This is a concept from Site Reliability Engineering called the service level indicator. It enables us to measure and create this common language between us, our product management stakeholders, and our customers, to understand what is the required level of service? How do we measure that it's actually being delivered to customers? In order to understand this, we need to understand, what are our critical user journeys? What do customers care about? Can they visit the homepage of my e-commerce app? Can they add an item to their shopping cart? Can they check out? What are some important properties of that? Things like, what's the user? What's the item they're trying to add? Which microservices did they use? What's the request ID? Did they get served a 500? These are all important properties. Above all else, what we're trying to do with these critical user journeys is categorize them as good or bad. We're trying to determine which events are satisfactory to the customer and which ones we could improve upon.

Are User Journeys Grumpy?

One way of doing this is to ask our product managers what the criteria for success are, or ask our user experience researchers. If we genuinely don't know, we can just try to artificially slow down the system and see, when does it feel sluggish to us as people who practice dogfooding? Then we'll understand, what are our thresholds? Is 200 milliseconds fast enough? Is 500 milliseconds fast enough? What is the success? Is it just HTTP 200, or what if it was an empty body? Does that meet our criteria? You need to figure out what are the criteria that your systems can use in an automated fashion to decide what a reliable enough and sufficient response is. After that, though, our picture is not entirely done, because we need to know not just, is any given event good or bad, but instead, what's the total population of eligible events of real customer traffic, not load test or health check traffic, not bottom end traffic, but real customer traffic.

Availability: Good/Eligible Events

Then we compute our availability. What's the percentage of good events divided by eligible events? That is the availability number that we're trying to track and measure over the long term and set a target service level objective over it. SLO needs to have a window like 30 days or 90 days, and a target percentage. Why not one day or two days? If I were 100% down yesterday and I said I'm 100% up today, you wouldn't believe me. Let's take an example SLO, 99.9% of events must be good over the past 30 days. Where an event is good, it was served with HTTP 200 in less than 100 milliseconds. That is a complete service level objective definition based off of the service level indicator we defined earlier.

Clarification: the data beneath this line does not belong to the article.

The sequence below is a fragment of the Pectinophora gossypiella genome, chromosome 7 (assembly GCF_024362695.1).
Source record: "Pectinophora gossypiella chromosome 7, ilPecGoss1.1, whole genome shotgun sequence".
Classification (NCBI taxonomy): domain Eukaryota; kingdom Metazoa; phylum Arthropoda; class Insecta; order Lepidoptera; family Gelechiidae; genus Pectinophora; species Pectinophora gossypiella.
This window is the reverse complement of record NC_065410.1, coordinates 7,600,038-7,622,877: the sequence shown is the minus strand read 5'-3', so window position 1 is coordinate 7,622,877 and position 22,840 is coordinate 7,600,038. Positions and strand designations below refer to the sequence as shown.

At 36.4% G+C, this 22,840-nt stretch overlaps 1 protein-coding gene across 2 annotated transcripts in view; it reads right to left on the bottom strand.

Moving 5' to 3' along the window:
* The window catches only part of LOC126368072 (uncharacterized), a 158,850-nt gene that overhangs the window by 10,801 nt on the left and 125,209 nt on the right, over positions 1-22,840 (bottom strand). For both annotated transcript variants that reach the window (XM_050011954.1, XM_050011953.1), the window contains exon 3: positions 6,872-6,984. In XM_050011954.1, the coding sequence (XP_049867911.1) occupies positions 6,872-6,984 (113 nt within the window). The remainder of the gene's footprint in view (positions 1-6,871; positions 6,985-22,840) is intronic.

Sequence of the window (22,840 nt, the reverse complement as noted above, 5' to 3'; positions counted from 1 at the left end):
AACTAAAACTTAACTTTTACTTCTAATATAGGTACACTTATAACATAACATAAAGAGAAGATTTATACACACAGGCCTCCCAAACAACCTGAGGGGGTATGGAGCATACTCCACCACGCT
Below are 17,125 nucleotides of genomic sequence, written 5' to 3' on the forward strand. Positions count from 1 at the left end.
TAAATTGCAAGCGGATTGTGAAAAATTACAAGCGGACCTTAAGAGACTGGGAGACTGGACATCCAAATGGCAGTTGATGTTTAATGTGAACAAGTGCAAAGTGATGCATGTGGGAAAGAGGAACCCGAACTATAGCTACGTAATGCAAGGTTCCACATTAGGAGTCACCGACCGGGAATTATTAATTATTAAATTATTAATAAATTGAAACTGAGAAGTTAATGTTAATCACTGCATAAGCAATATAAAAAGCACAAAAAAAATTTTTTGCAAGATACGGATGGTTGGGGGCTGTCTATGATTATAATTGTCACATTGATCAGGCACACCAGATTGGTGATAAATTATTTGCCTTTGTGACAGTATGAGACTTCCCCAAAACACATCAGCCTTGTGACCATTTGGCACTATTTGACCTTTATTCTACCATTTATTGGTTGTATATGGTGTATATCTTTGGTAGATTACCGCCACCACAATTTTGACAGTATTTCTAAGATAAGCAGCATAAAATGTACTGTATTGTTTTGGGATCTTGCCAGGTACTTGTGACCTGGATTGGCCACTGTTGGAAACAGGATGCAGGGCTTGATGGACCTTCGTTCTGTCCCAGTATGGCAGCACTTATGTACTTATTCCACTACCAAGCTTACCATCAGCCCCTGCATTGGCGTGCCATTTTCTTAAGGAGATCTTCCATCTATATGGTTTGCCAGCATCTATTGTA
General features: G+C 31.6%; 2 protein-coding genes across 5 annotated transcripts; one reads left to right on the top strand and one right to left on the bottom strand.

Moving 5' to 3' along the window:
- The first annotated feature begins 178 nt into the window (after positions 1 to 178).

Why not 100%? A good SLO barely keeps your users happy. If you set your SLO too high, you're wasting money and you're wasting execution velocity. It doesn't make sense to spend billions of dollars to eliminate 1 femtosecond of downtime, if you're operating an e-commerce site. It just doesn't. You can quantify the revenue loss from 1 femtosecond, and that's far less than the cost to deliver a reliability that's only 1 femtosecond down every year. Even if cost were not an object, the practices that you need to have extremely high numbers of nines do not align with the reality that we have to deliver and ship software on a regular cadence rather than just freezing it. The Space Shuttle? Ok, that I expect to have a very high degree of reliability and to take a long time to develop and to be very extensive. Your e-commerce site is not life critical in the same way that a space shuttle is life critical.

Drive Alerting with SLOs

What can we do with our SLOs? We can do a few things. First of all, we can drive alerting with them. We can decide whether or not something is important and worth waking someone up for based off of whether it impacts the user's experience and the service level objective that we measure the user's experience with. In order to numerically quantify this, we need the error budget, which is one minus our reliability target. If we target 99.99% reliability, that means that 1 in 10,000 requests are allowed to fail. If I have 10 million requests per day, that means that I'm only allowed to have 1000 requests fail per day. That means that I can compute how long until I run out of that error budget. If I'm going to exhaust my error budget for the month, in the next couple of hours, that's an emergency. I need to wake someone up regardless of what time it is. If I'm going to run out of error budget in the next few days, it can wait until the next business day. I don't have to wake someone up on the weekend or in the middle of the night. Error budgets are especially great at catching brownouts where you may not necessarily have 100% downtime, where your probers may not be firing. Yet, if you're measuring the quality of user experience, you can detect brownouts and resolve them before users become too unhappy with you.

Data-Driven Business Decisions